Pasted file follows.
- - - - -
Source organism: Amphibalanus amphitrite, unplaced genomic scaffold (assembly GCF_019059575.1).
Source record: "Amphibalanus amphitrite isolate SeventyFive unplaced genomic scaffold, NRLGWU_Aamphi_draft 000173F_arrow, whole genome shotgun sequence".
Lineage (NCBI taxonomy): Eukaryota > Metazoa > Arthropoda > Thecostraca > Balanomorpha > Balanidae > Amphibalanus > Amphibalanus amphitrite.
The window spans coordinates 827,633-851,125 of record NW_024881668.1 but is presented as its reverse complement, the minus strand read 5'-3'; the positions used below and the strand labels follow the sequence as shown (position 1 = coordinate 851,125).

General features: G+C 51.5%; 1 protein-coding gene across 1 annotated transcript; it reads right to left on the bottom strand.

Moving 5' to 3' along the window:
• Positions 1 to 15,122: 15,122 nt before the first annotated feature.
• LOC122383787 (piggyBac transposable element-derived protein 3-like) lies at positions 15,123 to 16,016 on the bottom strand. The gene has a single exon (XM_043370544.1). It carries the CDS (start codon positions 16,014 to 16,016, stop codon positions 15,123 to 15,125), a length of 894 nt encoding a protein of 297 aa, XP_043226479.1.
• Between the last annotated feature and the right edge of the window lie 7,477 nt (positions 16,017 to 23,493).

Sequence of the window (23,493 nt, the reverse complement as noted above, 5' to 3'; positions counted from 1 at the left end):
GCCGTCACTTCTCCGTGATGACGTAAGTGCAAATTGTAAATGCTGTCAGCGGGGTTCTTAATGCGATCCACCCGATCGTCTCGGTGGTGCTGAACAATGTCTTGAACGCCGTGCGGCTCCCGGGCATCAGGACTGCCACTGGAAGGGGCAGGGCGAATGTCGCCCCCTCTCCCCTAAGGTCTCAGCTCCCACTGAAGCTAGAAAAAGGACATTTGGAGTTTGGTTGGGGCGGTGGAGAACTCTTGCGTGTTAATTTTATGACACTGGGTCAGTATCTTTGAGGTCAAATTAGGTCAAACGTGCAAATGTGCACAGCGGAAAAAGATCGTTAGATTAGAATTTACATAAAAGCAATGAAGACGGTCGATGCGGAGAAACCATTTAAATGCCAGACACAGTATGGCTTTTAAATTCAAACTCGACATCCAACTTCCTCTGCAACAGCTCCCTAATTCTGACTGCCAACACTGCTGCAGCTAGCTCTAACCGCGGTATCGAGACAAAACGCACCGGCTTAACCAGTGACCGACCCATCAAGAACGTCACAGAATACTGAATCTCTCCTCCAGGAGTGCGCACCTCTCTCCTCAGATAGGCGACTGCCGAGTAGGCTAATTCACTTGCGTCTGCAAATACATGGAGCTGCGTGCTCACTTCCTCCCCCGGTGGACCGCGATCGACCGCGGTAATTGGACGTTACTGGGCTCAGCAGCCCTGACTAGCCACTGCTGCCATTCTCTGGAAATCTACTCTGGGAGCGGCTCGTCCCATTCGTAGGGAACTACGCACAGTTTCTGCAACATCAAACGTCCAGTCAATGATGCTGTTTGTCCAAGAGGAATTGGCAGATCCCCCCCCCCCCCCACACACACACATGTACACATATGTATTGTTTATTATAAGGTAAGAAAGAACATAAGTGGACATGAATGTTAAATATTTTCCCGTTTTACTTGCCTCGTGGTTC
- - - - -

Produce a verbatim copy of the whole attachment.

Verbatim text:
Source organism: Amphibalanus amphitrite, unplaced genomic scaffold (assembly GCF_019059575.1).
Source record: "Amphibalanus amphitrite isolate SeventyFive unplaced genomic scaffold, NRLGWU_Aamphi_draft 000173F_arrow, whole genome shotgun sequence".
Lineage (NCBI taxonomy): Eukaryota > Metazoa > Arthropoda > Thecostraca > Balanomorpha > Balanidae > Amphibalanus > Amphibalanus amphitrite.
The window spans coordinates 827,633-851,125 of record NW_024881668.1 but is presented as its reverse complement, the minus strand read 5'-3'; the positions used below and the strand labels follow the sequence as shown (position 1 = coordinate 851,125).

General features: G+C 51.5%; 1 protein-coding gene across 1 annotated transcript; it reads right to left on the bottom strand.

Moving 5' to 3' along the window:
• Positions 1 to 15,122: 15,122 nt before the first annotated feature.
• LOC122383787 (piggyBac transposable element-derived protein 3-like) lies at positions 15,123 to 16,016 on the bottom strand. The gene has a single exon (XM_043370544.1). It carries the CDS (start codon positions 16,014 to 16,016, stop codon positions 15,123 to 15,125), a length of 894 nt encoding a protein of 297 aa, XP_043226479.1.
• Between the last annotated feature and the right edge of the window lie 7,477 nt (positions 16,017 to 23,493).

Sequence of the window (23,493 nt, the reverse complement as noted above, 5' to 3'; positions counted from 1 at the left end):
GCCGTCACTTCTCCGTGATGACGTAAGTGCAAATTGTAAATGCTGTCAGCGGGGTTCTTAATGCGATCCACCCGATCGTCTCGGTGGTGCTGAACAATGTCTTGAACGCCGTGCGGCTCCCGGGCATCAGGACTGCCACTGGAAGGGGCAGGGCGAATGTCGCCCCCTCTCCCCTAAGGTCTCAGCTCCCACTGAAGCTAGAAAAAGGACATTTGGAGTTTGGTTGGGGCGGTGGAGAACTCTTGCGTGTTAATTTTATGACACTGGGTCAGTATCTTTGAGGTCAAATTAGGTCAAACGTGCAAATGTGCACAGCGGAAAAAGATCGTTAGATTAGAATTTACATAAAAGCAATGAAGACGGTCGATGCGGAGAAACCATTTAAATGCCAGACACAGTATGGCTTTTAAATTCAAACTCGACATCCAACTTCCTCTGCAACAGCTCCCTAATTCTGACTGCCAACACTGCTGCAGCTAGCTCTAACCGCGGTATCGAGACAAAACGCACCGGCTTAACCAGTGACCGACCCATCAAGAACGTCACAGAATACTGAATCTCTCCTCCAGGAGTGCGCACCTCTCTCCTCAGATAGGCGACTGCCGAGTAGGCTAATTCACTTGCGTCTGCAAATACATGGAGCTGCGTGCTCACTTCCTCCCCCGGTGGACCGCGATCGACCGCGGTAATTGGACGTTACTGGGCTCAGCAGCCCTGACTAGCCACTGCTGCCATTCTCTGGAAATCTACTCTGGGAGCGGCTCGTCCCATTCGTAGGGAACTACGCACAGTTTCTGCAACATCAAACGTCCAGTCAATGATGCTGTTTGTCCAAGAGGAATTGGCAGATCCCCCCCCCCCCCCACACACACACATGTACACATATGTATTGTTTATTATAAGGTAAGAAAGAACATAAGTGGACATGAATGTTAAATATTTTCCCGTTTTACTTGCCTCGTGGTTC